Adityanath's statements like "Hanuman was a Dalit", "Hyderabad will be renamed as Bhagyanagar", "Congress is the biggest hurdle in Ram Temple construction" and "Owaisi will have to leave Hyderabad" have dominated TV debates, Google search trends and ruled front and election pages of newspapers.
In the December of 2016, even Yogi Adityanath wouldn’t have imagined the kind of power and popularity he would acquire in three months before the Bharatiya Janata Party went on to register a thumping victory in Uttar Pradesh Assembly elections. Before he was chosen as the surprise pick by Narendra Modi and Amit Shah, Adityanath was just seen as one of the many star pracharaks of the party in the state who were best seen as the Hindu fringe but provided ammo to keep the campaign going. Neither was Adityanath as popular as he is now, nor significant outside Gorakhpur, where he is the head priest of religiously significant Gorakhdham mutt. In fact, Despite being a fiveptime Member of parliament, the BJP never gave Adityanath a cabinet berth or any signifcant position in the national or state organisation.
Then why, how and when did the party realise that the saffron-clad politician with several criminal cases against him can be the asset who will not only handle the responsibility of heading Uttar Pradesh, but will also be used wherever the BJP fights elections to push its religious political agenda.
Adityanath was first experimented in Gujarat elections where he ran a relatively short campaign of three days. Adityanath’s campaign was visibly important for the BJP. So much so, that the Uttar Pradesh CM chose to campaign despite a natural calamity in his home state. For three days, Adityanath was tacticaly deployed in the state where he campaigned in areas which had a higher population of non-Gujarati speaking migrants. The saffron robed monk was seen telling people how Rahul Gandhi once sat in Namaz-like position in a temple in Varanasi and how the Congress disrespeted Gujarat’s son Sardar Patel multiple time. If Gujarat was a teaser, Karnataka was a trailer before the matinee release.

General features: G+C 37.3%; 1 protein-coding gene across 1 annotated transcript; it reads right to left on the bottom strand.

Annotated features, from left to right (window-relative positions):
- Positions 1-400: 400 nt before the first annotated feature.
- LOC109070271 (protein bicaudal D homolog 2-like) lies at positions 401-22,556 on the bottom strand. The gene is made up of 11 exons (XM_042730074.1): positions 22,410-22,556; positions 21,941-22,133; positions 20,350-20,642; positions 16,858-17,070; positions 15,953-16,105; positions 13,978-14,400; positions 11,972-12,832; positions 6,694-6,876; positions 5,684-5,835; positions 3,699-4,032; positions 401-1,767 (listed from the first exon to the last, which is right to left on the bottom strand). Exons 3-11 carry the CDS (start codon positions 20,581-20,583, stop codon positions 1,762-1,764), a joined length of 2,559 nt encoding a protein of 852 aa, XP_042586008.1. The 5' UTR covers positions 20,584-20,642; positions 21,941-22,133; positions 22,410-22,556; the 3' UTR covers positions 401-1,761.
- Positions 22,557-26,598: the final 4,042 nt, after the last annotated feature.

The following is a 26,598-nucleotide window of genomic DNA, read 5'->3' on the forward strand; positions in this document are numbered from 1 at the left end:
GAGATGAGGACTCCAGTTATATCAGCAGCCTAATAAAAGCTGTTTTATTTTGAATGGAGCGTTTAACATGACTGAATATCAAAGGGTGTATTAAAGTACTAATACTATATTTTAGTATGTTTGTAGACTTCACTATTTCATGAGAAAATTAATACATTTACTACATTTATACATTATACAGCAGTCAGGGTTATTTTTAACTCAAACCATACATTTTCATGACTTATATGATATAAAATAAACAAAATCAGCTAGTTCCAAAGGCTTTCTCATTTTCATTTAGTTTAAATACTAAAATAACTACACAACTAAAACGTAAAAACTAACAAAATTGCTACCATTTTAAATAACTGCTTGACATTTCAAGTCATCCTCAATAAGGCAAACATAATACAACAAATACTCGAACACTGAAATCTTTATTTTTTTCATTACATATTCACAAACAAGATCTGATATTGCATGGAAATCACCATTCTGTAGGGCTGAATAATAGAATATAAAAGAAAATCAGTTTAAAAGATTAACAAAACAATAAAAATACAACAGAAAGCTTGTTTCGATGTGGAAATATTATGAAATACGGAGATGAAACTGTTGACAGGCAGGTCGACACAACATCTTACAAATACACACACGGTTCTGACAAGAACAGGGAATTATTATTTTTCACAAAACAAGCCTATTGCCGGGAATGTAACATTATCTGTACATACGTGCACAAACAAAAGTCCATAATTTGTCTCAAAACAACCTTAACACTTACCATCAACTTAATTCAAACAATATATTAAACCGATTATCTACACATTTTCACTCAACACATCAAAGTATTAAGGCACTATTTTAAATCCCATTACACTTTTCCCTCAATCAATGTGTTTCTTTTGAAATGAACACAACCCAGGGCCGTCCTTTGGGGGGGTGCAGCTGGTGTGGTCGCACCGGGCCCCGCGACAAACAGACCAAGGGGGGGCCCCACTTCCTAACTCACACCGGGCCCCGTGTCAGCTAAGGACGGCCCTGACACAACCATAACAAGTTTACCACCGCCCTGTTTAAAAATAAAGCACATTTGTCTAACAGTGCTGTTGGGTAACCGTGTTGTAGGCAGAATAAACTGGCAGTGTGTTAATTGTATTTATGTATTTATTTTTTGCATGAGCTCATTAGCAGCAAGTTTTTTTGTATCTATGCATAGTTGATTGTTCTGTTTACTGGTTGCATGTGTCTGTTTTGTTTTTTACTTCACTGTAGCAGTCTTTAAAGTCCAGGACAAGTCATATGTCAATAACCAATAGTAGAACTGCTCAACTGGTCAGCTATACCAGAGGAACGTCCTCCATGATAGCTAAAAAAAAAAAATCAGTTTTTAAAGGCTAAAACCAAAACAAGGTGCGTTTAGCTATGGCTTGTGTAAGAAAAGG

In religiously significant Karnataka, Congress’s CM and top face Siddaramaiah spotted the challenge in advance as he took out time to attack the UP chief minister well before he could land in the state for a campaign. This was the time when BJP had embarrassing losses in UP bypolls which included Adityanath’s constituency of Gorakhpur. The Congress CM advised Adityanath to focus on his home state and spend less time in Karnataka. On the other hand, the priest turned politician figured out a beautiful link between the Gorakhdham mutt he heads, and the Lingayat mutt in Karnataka and sought votes on the same basis.
As the election results were out, it emerged that BJP didn’t lose its Lingayat vote bank despite Congress’ best efforts. The saffron party also scored well in the areas where Adityanth had campaigned in Gujarat. There may be no data available to accurately ascertain the actual impact of the Yogi Adityanath factor on the poll outcome, but the swing was positive in the areas he campaigned. If Gujarat and Karnataka were the teaser and trailer, the BJP released its complete Adityanath show in five state Assembly elections, that are being held before the big battle of Lok Sabha 2019.
The BJP knows that it is facing multiple perception threats and anti-incumbency in states of Rajasthan, Madhya Pradesh and Chhattisgarh. Caste and religion have always played a significant role in elections, factors that have decided poll outcomes on more occasions than one. The BJP, taking cue from Gujarat and Karnataka, has banked big on Adityanath this time, deploying him in all five states of Madhya Pradesh, Rajasthan, Chhattisgarh and Telangana. Adityanath too, campaigning as the top Hindutva face of the party, is trying his best to meet the purpose by making speeches full of sensational claims enough to make frontpage headlines.
The monk’s statements like “Hanuman was a Dalit”, “Hyderabad will be renamed as Bhagyanagar”, “Congress is the biggest hurdle in Ram Temple construction” and “Owaisi will have to leave Hyderabad” have dominated TV debates, Google search trends and ruled front and election pages of newspapers. A look at tone of the exact statements give a clearer picture, at a rally in Rajasthan’s Alwar, Adityanath had reportedly said, “Hanuman was a forest dweller, deprived and a Dalit. Bajrang Bali worked to connect all Indian communities together, from north to south and east to west”. In Telangana’s Hyderabad, Adityanath sought votes against promise to rename the city, “If you are keen to rename Hyderabad as Bhagyanagar, then vote for BJP.” In another rally in Hyderabad, he said that sitting MP Assaduddin Owaisi will have to flee the city if BJP is voted to pwer, “If BJP forms the government in Telangana, Owaisi will have to run away from Hyderabad just like the Nizam did.”
The Uttar Pradesh chief minister is undoubtedly going to continue his campaign for 2019 Lok Sabha. With a silent Modi and noisy Amit Shah, it is now clear that Ram Temple will be again made a big issue by the Bharatiya Janata Party before the 2019 elections. Modi, the prime minister, is unlikely to lead the temple campaign due to the boundaries of the position he holds. Here again, the party will need a face. Who better than Adityanath?